How have you built up your career and what’s been the best way for you to get exposure?
I built up my career by working hard. I took every show I was offered. I did countless Junior High lock-ins performing at 2AM right after the shaving cream fights. I did corporate gigs for guys who’d been drinking all day to the point where they couldn’t even tell you if I was speaking English. I performed at 8AM at many festivals held in open fields with only about 30 people waking up but not even peeking out of their tent to see who was talking. I took every gig I could to build a fan base and to hone my comedy chops. I also keep myself very accessible to my fans.
I answer every email, I post and reply to people on Facebook and Twitter.
Before and after my shows I hang out with everyone that comes to my show. I built my career by being funny on stage but by being a good friend to everyone off stage.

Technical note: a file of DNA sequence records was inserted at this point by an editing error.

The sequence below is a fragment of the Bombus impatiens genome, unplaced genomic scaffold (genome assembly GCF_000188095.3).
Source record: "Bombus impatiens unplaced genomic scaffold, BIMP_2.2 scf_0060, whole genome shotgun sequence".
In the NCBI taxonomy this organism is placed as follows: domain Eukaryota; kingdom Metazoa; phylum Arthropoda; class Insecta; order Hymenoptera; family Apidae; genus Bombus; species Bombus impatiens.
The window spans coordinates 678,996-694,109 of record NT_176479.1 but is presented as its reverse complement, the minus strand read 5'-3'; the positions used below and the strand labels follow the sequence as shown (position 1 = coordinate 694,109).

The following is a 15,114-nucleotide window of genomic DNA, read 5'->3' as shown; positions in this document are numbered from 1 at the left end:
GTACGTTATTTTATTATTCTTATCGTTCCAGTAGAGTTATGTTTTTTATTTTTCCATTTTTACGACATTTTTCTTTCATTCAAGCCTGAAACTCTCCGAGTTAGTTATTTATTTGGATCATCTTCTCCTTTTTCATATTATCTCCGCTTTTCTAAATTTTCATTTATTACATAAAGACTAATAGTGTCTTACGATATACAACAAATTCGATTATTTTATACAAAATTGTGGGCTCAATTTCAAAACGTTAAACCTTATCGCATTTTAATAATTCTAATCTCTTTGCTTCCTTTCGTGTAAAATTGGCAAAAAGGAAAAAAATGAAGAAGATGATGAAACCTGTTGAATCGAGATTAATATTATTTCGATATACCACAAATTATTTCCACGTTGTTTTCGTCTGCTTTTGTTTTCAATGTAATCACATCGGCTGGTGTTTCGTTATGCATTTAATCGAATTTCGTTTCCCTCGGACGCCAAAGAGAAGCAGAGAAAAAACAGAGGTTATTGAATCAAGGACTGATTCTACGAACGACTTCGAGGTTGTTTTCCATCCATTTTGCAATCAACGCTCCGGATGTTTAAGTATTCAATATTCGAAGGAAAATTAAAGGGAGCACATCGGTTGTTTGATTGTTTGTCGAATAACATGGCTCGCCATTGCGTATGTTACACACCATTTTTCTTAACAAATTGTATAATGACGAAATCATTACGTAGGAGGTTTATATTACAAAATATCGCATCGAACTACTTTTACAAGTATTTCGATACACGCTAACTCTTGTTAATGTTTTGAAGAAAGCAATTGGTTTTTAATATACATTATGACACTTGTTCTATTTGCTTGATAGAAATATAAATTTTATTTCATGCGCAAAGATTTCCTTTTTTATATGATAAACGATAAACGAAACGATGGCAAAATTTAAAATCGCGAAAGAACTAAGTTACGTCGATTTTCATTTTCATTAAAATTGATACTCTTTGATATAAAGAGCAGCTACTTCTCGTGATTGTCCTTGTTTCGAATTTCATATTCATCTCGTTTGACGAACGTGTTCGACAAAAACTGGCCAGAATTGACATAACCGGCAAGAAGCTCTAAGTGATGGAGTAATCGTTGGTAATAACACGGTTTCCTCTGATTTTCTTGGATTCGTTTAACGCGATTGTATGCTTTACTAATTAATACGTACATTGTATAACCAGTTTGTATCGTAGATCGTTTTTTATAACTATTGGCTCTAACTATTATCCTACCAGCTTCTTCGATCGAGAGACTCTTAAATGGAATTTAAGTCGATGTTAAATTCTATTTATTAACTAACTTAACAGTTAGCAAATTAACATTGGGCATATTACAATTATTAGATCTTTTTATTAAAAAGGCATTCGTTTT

Any particular challenges you’ve faced along the way?
Did I mention the Junior High lock-ins? I would say the biggest challenge is trying to keep my show funny and Christian to the masses. Its a big world and everyone has their own idea what is funny and everyone has their own idea what is Christian. So to find the place where those two circles over lap for everyone can be challenging but also very rewarding when you hit it. Also, trying to fly American Airlines. In fact, that’s not challenging, its impossible. My dog used to run away all the time. I renamed him American Airlines and now he doesn’t go anywhere.
Any favourite moments or special achievements you can share with us?
I once opened for Micheal W. Smith in front of 80,000 people. Think about that! 80,000 people laughing! Man…I bet that would’ve been cool had that happened. Actually, they did all laugh and I’ve never felt that kind of rush before. After my first joke, the crowd responded so loud that I felt my bones vibrating. It was amazing. So that was cool. Also, as I’ve mentioned, I’m very accessible to my fans and so a lot of kids will email me about their problems. I’ve talked two kids out of suicide. So, even though that’s not a very funny answer, it is my biggest achievement so far. God used me at the right moment to remind two different kids that there was still joy to be found in the world and that God has a plan for them.
What kind of tools of apps have you used to manage your business?